I am sending some emails when a new one downloads. Saathi the name reads and my face breaks into a smile. Reflexive, something I cannot control. The subject says, “Your PECO bill” and I almost laugh. In the ten days I have been away from home, I haven’t caught myself thinking about him or the children the way I expected to. I am not missing them viscerally. Pictures my Amma sends make me smile but there are no pangs there.
As the last thing I do each night, I write to Saathi. I write as if I would write a diary. I write about the insignificant things like how the shower is too small or how the girl next to me wouldn’t smile at me. I trade gossip. I tell him of the rowdy night two of my friends and I spent schooling another girl on love. I tell him I am happy. Just before I sign off I say I am thankful, that I love him.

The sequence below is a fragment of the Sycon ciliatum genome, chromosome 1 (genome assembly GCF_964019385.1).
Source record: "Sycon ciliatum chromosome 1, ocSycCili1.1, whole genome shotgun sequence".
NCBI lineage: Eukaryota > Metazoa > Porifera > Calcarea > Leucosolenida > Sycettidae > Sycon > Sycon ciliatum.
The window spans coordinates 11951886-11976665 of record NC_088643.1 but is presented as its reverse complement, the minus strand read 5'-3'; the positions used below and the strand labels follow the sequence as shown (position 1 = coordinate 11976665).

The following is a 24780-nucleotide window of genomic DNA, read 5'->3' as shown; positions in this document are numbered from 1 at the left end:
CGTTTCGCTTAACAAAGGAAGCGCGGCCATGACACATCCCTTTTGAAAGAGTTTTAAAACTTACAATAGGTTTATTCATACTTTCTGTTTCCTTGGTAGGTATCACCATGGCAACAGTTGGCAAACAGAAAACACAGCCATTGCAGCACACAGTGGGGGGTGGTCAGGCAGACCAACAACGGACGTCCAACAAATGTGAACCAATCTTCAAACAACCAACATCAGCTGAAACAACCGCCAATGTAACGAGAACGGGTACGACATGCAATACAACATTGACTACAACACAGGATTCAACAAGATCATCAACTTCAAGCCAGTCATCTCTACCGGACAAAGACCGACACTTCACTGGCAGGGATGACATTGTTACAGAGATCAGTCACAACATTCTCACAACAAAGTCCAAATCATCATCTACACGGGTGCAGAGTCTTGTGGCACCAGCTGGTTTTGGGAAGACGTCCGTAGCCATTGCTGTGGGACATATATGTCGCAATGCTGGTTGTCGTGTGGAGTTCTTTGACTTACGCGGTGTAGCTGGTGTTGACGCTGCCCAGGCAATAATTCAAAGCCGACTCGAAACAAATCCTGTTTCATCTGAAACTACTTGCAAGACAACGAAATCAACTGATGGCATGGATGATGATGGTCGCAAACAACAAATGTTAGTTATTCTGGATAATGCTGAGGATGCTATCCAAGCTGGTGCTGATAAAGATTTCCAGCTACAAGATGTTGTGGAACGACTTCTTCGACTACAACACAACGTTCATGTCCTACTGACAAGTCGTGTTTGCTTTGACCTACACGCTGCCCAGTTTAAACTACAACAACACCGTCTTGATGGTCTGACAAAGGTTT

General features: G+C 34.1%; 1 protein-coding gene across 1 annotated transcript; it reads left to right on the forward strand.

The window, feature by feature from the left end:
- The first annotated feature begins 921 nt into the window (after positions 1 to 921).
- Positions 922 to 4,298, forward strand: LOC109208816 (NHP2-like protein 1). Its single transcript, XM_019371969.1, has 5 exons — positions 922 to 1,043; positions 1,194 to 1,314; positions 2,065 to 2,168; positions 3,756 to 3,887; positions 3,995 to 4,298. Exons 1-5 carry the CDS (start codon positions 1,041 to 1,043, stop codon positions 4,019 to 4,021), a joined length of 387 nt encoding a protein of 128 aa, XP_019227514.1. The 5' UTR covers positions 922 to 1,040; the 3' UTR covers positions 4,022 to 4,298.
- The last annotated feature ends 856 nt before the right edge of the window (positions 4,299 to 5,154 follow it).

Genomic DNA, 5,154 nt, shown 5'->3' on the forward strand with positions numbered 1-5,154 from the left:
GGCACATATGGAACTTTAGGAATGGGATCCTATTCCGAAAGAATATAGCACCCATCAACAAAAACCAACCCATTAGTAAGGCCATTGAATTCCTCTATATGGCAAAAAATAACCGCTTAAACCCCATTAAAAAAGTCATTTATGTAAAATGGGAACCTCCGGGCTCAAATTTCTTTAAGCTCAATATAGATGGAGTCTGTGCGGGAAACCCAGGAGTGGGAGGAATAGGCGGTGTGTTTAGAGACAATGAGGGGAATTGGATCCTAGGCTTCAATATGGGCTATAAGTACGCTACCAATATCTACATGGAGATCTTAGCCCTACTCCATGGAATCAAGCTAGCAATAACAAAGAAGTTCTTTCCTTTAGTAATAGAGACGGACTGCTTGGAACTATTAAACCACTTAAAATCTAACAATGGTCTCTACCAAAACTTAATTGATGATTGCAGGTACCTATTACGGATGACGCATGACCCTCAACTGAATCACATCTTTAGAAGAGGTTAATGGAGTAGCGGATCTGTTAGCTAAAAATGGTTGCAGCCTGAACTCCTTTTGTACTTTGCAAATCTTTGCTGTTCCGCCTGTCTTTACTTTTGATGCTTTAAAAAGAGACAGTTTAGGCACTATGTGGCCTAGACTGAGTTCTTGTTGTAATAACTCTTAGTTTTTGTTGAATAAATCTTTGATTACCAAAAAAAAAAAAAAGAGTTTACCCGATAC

The notes from him are full of happiness at my joy. I can tell he is happy that I am happy. He tells me how the children play well together. He tells me of how smoothly life runs even when I am not there. He glosses over the things that would have me throw my hand up in the air and go “really?” He insulates me from the mundane, from everything that would keep me from having a joyous time here at Yale.
Tomorrow we will be married seventeen years. I exhort Amma to made vadai for him. I want to orchestrate the day so it will mark what has truly been a momentous journey. I will be workshopping, listening to craft lectures, editing, revising and reading to an audience tomorrow. I will also find a way to sneak a little sweet something with my meal to mark the day.
In the run-up to tomorrow, I have been thinking about all that he means to me. These thoughts snake their way into my impromptu writing exercises. “He is a good man,” I tell my new friends when we talk of my family. They see his picture, his eyes that laugh childlike and go “you have a good man” and I nod. He is a good man.